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No. 101: Sep-Oct 1995

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Diamonds as gems have an eerie hold on the human mind. Scientists, too, find them mysterious in several ways. Despite considerable study, the origin(s) of diamonds remain controversial. In SF#92*, we already mentioned and illustrated the unusual orthogonal arrays of hollow tubes discerned in some diamonds at high magnifications (100X). These tubes remain unexplained, as far as we know.

Now, in some diamonds, these tubular arrays are found to be associated with radiohalos. Radiohalos are often seen in some common minerals, such as biotite, but, even there, questions of origin persist. (See SF#25 and SF#58.) No one questions that radiohalos, whether in biotite or diamonds, arise from the the decay of radioactive inclusions; that is, mineral specks carrying uranium, thorium, or some other radioactive element. But how did these radioactive specks get lodged inside the hollow tubes which themselves are encased within diamonds? The problem is that these specks have much lower melting points than the diamond matrix. Why wasn't the liquid radioactive material dispersed throughout the higher melting point diamond matrix long before the latter crystallized? The same question must be asked about the radiohalos themselves, because the application of heat quickly anneals and disperses them. Complicating the picture still further is the fact that some of the radiohalos arise from the decay of polonium-210, which has a half life of only 138 days.

The hollow tubes, the lowmeltingpoint inclusions, and shorthalflife radiohalos combine complicate the explanation of diamond origin(s) and geological history. (Armitage, Mark; "Internal Radiohalos in a Diamond," Creation Ex Nihilo Technical Journal, 9:93, 1995. This creationist journal is published in Australia. The article is based mainly on: Mendelssohn, M.J. et al; "Internal Radioactive Haloes in Diamonds," Diamond Research, 17:2, 1979.)

Comment. Explanations of the forgoing conundrums hypothesize the invasion of crystals by impurities after diamond solidification.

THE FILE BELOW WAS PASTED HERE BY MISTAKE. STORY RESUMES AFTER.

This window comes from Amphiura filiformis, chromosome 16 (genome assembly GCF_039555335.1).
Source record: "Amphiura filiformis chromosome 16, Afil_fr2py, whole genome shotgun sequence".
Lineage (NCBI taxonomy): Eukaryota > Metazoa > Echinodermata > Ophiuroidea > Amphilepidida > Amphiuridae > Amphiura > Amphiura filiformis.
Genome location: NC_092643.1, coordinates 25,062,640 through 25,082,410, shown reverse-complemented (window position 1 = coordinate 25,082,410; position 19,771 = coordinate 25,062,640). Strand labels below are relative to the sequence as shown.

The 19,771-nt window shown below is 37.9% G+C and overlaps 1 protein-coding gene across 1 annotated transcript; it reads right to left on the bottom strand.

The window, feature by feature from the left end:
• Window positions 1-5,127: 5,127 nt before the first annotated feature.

*SF#92 = Science Frontiers #92.

From Science Frontiers #101 Sep-Oct 1995. 1995-2000 William R. Corliss

Science Frontiers Sourcebook Project Reviewed in:


  • "A sourcebook of unexplained phenomena is therefore a valuable addition to a collection of scientific literature. William R. Corliss has provided this in the past with his source books of scientific anomalies in several subjects, and now he has provided it for astronomy. He has done an excellent job of collecting and editing a large amount of material, taken in part from scientific journals and in part from scientific reporting in the popular or semi-scientific press." -- "The Mysterious Universe: A Handbook of Astronomical Anomalies", reviwed by Thomas Gold, Cornell University, in Icarus, vol.41, 1980

  • "An interesting, systematic presentation of unusual weather [..] This book is recommended for a general audience" --"Corliss, William R., Tornados, Dark Days, Anomalous Precipitation, and Related Weather Phenomena, Sourcebook Project, 1983.", revieweed in Choice, September 1983
  • "..the science is necessarily somewhat speculative, but Corliss's symthesis is based on reputable sources." -- "Corliss, William R. (Compiler). Lightning, Auroras, Nocturnal Lights, and Related Luminous Phenomena" reviwed by Joseph M. Moran, Univ. of Wisconsin in Science Books and Films, Sep/Oct 1983

  • "Before opening the book, I set certain standards that a volume which treads into dangerous grounds grounds like this must meet. The author scrupulously met, or even exceeded those standards. Each phenomenon is exhaustively documented, with references to scientific journals [..] and extensive quotations" -- "Book Review: The moon and planets: a catalog of astronomical anomalies", The Sourcebook Project, 1985., Corliss, W. R., Journal of the Royal Astronomical Society of Canada, Vol. 81, no. 1 (1987), p. 24., 02/1987